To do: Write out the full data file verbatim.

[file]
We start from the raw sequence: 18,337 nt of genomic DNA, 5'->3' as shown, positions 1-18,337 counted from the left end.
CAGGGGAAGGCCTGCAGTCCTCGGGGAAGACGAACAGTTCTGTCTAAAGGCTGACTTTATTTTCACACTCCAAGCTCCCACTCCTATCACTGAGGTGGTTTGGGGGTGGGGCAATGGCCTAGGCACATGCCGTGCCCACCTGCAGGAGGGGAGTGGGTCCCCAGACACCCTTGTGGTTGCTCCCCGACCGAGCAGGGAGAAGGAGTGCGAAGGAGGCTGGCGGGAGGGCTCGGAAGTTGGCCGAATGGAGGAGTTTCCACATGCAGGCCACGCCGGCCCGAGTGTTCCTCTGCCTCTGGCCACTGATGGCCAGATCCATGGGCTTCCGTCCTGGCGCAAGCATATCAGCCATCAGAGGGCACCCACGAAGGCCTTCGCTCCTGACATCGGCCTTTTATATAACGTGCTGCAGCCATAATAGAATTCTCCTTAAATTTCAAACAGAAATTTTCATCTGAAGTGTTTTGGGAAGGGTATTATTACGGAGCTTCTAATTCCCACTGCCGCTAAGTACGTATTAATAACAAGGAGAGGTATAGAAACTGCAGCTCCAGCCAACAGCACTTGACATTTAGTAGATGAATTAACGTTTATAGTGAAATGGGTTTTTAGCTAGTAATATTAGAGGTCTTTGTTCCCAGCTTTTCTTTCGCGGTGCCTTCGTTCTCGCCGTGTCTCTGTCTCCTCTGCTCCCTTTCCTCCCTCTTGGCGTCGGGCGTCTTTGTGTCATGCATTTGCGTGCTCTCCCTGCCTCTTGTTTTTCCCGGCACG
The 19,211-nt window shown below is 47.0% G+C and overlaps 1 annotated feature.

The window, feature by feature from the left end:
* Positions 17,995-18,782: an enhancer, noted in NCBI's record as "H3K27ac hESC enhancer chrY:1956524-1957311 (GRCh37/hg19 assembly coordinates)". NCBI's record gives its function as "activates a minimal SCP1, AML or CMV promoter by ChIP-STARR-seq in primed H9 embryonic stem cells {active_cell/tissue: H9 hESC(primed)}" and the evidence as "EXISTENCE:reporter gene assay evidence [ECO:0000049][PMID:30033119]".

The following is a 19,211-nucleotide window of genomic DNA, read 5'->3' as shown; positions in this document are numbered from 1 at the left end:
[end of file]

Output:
We start from the raw sequence: 18,337 nt of genomic DNA, 5'->3' as shown, positions 1-18,337 counted from the left end.
CAGGGGAAGGCCTGCAGTCCTCGGGGAAGACGAACAGTTCTGTCTAAAGGCTGACTTTATTTTCACACTCCAAGCTCCCACTCCTATCACTGAGGTGGTTTGGGGGTGGGGCAATGGCCTAGGCACATGCCGTGCCCACCTGCAGGAGGGGAGTGGGTCCCCAGACACCCTTGTGGTTGCTCCCCGACCGAGCAGGGAGAAGGAGTGCGAAGGAGGCTGGCGGGAGGGCTCGGAAGTTGGCCGAATGGAGGAGTTTCCACATGCAGGCCACGCCGGCCCGAGTGTTCCTCTGCCTCTGGCCACTGATGGCCAGATCCATGGGCTTCCGTCCTGGCGCAAGCATATCAGCCATCAGAGGGCACCCACGAAGGCCTTCGCTCCTGACATCGGCCTTTTATATAACGTGCTGCAGCCATAATAGAATTCTCCTTAAATTTCAAACAGAAATTTTCATCTGAAGTGTTTTGGGAAGGGTATTATTACGGAGCTTCTAATTCCCACTGCCGCTAAGTACGTATTAATAACAAGGAGAGGTATAGAAACTGCAGCTCCAGCCAACAGCACTTGACATTTAGTAGATGAATTAACGTTTATAGTGAAATGGGTTTTTAGCTAGTAATATTAGAGGTCTTTGTTCCCAGCTTTTCTTTCGCGGTGCCTTCGTTCTCGCCGTGTCTCTGTCTCCTCTGCTCCCTTTCCTCCCTCTTGGCGTCGGGCGTCTTTGTGTCATGCATTTGCGTGCTCTCCCTGCCTCTTGTTTTTCCCGGCACG
The 19,211-nt window shown below is 47.0% G+C and overlaps 1 annotated feature.

The window, feature by feature from the left end:
* Positions 17,995-18,782: an enhancer, noted in NCBI's record as "H3K27ac hESC enhancer chrY:1956524-1957311 (GRCh37/hg19 assembly coordinates)". NCBI's record gives its function as "activates a minimal SCP1, AML or CMV promoter by ChIP-STARR-seq in primed H9 embryonic stem cells {active_cell/tissue: H9 hESC(primed)}" and the evidence as "EXISTENCE:reporter gene assay evidence [ECO:0000049][PMID:30033119]".

The following is a 19,211-nucleotide window of genomic DNA, read 5'->3' as shown; positions in this document are numbered from 1 at the left end: